Applying its interpretation of § 1325(b)(1)(B), the bankruptcy court determined that the monthly disposable income shown on Ms. Lanning's Form B22C ($1,114.98) was not controlling. Instead, the court used her Schedule I income ($1,922) and then subtracted her Form B22C expenses ($4,228), which yielded a negative number. The court stated, however, that if Ms. Lanning were to pay nothing to the unsecured creditors, she could not formulate a feasible plan that meets the requirements of § 1325(a), which, among other things, requires a showing that “the debtor will be able to make all payments under the plan and to comply with the plan,” 11 U.S.C. § 1325(a)(6). The court then concluded that “[n]othing prevents debtors from electing to pay more than the statutory means test requires, in order to meet the requirement that a plan must be feasible.” App. at 131. Accordingly, the court agreed to confirm Ms. Lanning's $144-per-month plan provided that it continued for sixty months rather than thirty-six months.4
III. The BAP Decision
The Trustee appealed to the BAP, which affirmed, holding that if “it is shown that Form B22C disposable income fails accurately to predict a debtor's actual ability to fund a plan, that figure may be subject to modification.” In re Lanning, 380 B.R. at 25. The BAP discussed the judicial camps of thought on the issue, then pointed out that the BAPCPA added a definition of “disposable income” but left unchanged the term “projected disposable income,” which had an established meaning under pre-BAPCPA law-essentially Schedule I income minus Schedule J expenses, subject to adjustment if there was reason to believe that those schedules did not accurately predict a debtor's actual ability to pay. The BAP concluded that although the BAPCPA amendments “specify the formula by which to determine a debtor's median standing, as well as the monthly disposable income as of the date of the petition, they give us no reason to believe that Congress intended to eliminate the bankruptcy courts' discretion to deviate from an application of that formula where significant circumstances support doing so.” Id. at 24; see also id. n. 23 (quoting Cohen v. de la Cruz, 523 U.S. 213, 221, 118 S.Ct. 1212, 140 L.Ed.2d 341 (1998), for the proposition that “the Bankruptcy Code should not be read ‘to erode past bankruptcy practice absent a clear indication that Congress intended such a departure’ ” (further quotation omitted)). The BAP adopted a rebuttable presumption that the Form B22C figures were correct subject to a showing of “a substantial change in circumstances” by way of documentation similar to that required by Chapter 7 debtors under the means test. In re Lanning, 380 B.R. at 25. The BAP “emphasize[d] that deviation from the Form B22C determination of disposable income will be the exception rather than the rule.” Id.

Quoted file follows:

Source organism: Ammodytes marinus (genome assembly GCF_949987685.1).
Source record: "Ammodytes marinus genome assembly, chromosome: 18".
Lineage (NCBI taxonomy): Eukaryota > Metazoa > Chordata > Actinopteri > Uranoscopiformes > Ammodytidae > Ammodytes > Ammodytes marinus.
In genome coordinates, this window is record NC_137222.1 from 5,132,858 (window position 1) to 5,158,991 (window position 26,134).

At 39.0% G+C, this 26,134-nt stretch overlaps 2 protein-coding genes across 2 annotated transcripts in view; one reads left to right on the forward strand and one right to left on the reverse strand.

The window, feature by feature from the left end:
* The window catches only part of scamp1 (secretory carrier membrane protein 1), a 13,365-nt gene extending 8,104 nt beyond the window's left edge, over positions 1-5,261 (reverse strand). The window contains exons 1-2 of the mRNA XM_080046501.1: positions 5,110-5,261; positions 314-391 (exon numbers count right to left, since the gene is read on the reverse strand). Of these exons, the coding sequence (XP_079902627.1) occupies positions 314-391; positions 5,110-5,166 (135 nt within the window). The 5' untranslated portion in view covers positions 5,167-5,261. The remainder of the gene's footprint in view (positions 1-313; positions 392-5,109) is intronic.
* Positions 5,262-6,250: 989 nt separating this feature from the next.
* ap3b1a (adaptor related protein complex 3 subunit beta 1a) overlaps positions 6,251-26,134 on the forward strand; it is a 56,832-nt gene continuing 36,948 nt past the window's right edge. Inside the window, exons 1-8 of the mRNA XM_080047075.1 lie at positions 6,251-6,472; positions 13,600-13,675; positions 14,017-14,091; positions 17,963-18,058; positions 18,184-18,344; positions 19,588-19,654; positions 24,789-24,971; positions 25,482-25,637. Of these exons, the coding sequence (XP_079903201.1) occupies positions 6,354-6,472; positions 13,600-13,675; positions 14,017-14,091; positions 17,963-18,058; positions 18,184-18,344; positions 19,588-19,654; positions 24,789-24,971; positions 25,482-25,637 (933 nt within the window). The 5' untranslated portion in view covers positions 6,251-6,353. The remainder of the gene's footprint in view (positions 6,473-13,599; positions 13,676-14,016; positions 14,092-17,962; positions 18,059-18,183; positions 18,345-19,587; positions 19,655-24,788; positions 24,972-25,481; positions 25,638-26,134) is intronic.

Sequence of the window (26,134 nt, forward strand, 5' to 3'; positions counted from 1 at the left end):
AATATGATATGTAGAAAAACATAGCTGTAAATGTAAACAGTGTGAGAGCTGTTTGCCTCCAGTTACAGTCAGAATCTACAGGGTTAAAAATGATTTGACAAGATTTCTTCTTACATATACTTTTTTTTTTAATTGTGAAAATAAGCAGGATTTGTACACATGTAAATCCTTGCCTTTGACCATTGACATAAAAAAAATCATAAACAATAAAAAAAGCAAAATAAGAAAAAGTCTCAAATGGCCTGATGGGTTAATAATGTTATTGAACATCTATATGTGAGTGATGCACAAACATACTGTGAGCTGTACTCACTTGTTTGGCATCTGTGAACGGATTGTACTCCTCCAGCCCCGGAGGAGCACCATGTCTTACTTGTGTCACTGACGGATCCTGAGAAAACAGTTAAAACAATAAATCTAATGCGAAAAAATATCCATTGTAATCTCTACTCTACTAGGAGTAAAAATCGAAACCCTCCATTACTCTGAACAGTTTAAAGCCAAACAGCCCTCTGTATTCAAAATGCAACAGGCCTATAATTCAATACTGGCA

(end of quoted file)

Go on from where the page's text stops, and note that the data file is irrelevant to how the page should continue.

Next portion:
Unsuccessful before the BAP, the Trustee filed the present appeal. Ms. Lanning has not participated in this appeal (and she did not participate in the appeal to the BAP), but the United States and the United States Trustee have filed a combined amicus brief opposing the Trustee's position (as they did before the BAP).
IV. Standard of Review
“On appeal from BAP decisions, we independently review the bankruptcy court's decision.” Lampe v. Williamson (In re Lampe), 331 F.3d 750, 753 (10th Cir.2003). The issue in this case is one of statutory interpretation, which is reviewed de novo. See Office of Thrift Supervision v. Overland Park Fin. Corp. (In re Overland Park Fin. Corp.), 236 F.3d 1246, 1251 (10th Cir.2001).